Use your resources! Some upperclassmen may have already applied and been accepted to the same programs you are applying for. I did not talk to my peers enough throughout my application process my freshmen year. Often times, I felt that I had it in the bag and did not need outside help. However, when I humbled myself I soon realized that my peers were some of my greatest assets. They are able to tell you what exactly a recruiter is looking for during an interview, who to seek recommendations from, and what they did right or wrong in their process. You should also talk with your mentors or advisors. They have friends or colleagues who may be working within programs you are applying for. This could be a great asset because it gives you more insight on what each program is looking for. Furthermore, they will probably be more honest with you than your peers. I have learned the most, when my mentors sat me down in their office and were brutally honest. These people are in your life to help you navigate throughout your process more efficiently .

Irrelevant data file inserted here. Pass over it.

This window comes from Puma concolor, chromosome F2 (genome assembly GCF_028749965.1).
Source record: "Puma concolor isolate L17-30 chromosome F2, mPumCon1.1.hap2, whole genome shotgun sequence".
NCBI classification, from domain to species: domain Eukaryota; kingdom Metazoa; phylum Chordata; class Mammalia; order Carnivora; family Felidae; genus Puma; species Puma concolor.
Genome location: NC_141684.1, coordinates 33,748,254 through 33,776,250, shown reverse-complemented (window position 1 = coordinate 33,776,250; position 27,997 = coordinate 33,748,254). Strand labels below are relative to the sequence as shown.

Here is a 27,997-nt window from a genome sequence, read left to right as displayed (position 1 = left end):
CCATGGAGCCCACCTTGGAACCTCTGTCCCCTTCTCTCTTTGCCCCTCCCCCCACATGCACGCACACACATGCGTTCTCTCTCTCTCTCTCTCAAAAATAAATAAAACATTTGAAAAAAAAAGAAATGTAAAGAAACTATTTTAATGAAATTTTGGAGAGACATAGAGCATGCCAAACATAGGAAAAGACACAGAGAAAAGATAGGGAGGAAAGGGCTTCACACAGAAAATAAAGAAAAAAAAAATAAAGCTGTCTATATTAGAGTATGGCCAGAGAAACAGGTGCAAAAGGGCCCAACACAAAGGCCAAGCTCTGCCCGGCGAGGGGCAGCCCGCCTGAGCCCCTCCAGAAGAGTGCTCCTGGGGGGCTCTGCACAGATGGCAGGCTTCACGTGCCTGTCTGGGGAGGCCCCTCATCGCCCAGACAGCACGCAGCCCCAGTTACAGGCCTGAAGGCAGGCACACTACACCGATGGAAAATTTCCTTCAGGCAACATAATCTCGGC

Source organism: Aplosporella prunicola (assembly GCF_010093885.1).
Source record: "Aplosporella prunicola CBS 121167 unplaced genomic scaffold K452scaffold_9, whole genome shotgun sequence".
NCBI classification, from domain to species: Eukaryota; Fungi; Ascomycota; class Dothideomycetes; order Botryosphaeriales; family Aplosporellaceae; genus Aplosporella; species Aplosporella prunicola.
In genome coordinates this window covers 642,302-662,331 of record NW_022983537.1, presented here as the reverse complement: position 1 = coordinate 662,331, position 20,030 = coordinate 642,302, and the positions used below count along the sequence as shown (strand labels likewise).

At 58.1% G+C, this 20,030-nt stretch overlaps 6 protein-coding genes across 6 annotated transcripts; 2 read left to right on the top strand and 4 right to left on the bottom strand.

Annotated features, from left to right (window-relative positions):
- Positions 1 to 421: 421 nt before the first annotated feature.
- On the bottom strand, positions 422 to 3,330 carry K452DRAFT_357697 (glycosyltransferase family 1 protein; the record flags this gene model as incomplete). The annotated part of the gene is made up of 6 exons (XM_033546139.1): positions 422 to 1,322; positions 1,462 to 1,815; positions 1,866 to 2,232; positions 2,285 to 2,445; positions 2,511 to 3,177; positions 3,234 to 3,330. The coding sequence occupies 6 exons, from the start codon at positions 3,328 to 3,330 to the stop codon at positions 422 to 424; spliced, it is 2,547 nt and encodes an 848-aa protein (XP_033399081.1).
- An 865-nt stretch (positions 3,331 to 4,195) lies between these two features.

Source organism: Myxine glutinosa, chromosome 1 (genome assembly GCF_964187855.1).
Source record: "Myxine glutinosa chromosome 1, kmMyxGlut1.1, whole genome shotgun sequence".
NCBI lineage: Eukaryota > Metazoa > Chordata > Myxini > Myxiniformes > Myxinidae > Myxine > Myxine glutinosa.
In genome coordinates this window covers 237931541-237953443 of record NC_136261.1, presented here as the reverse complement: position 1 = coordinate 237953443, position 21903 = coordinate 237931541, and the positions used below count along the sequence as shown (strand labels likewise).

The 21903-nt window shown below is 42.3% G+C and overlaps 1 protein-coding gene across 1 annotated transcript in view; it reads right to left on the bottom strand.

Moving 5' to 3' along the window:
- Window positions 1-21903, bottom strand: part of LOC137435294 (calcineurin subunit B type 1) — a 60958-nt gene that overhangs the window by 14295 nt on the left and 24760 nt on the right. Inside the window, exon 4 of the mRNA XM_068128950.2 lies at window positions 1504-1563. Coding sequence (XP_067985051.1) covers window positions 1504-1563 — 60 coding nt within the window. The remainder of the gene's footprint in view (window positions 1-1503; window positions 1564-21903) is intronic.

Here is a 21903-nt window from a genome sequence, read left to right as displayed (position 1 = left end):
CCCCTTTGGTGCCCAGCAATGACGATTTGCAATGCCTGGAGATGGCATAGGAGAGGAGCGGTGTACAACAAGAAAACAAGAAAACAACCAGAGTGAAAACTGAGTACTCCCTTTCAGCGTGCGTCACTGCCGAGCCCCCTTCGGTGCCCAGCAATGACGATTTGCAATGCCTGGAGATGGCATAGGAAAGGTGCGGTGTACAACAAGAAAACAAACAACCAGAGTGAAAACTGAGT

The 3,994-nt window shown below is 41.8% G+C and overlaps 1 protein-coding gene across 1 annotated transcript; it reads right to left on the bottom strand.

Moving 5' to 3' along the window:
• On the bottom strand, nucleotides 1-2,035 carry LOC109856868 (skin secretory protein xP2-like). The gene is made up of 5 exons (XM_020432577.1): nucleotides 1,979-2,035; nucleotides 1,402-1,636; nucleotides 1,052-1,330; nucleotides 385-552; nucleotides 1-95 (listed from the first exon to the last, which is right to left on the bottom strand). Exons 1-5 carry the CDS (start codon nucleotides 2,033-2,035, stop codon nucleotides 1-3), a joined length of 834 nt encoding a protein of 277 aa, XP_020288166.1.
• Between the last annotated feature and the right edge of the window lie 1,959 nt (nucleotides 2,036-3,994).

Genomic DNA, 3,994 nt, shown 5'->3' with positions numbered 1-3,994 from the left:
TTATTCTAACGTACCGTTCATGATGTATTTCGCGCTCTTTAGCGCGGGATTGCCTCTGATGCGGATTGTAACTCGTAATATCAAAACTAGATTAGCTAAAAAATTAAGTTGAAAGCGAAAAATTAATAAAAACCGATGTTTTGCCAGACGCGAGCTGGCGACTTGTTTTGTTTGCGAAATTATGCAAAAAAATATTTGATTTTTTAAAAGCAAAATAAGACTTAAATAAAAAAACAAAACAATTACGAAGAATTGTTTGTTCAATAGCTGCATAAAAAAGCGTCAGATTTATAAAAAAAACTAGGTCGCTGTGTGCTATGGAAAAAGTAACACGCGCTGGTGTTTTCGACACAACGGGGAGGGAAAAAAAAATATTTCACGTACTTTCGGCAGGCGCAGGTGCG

4. Do not limit yourself –
I remember my first week of college, there was a presentation by Google regarding internships. Boy o boy! I was nervous and intimated. After the presentation instead of staying behind to talk with the recruiter one-on-one, I quickly exited the auditorium. I just knew that I did not have what it took to be an intern with Google because I was only in college for one week. Now, I think about what would have happened if I simply talked with the recruiter. You never know what skills you bring to the table that others’ do not possess. For example, hosting at a restaurant throughout high school gave me the ability to be able to be work in high stress environments. Even though, I did not gain this skill in a professional work environment it has helped me in all areas of my life. You may not have that “perfect” resume due to your professional experience but through other experiences you may have gained other great qualities.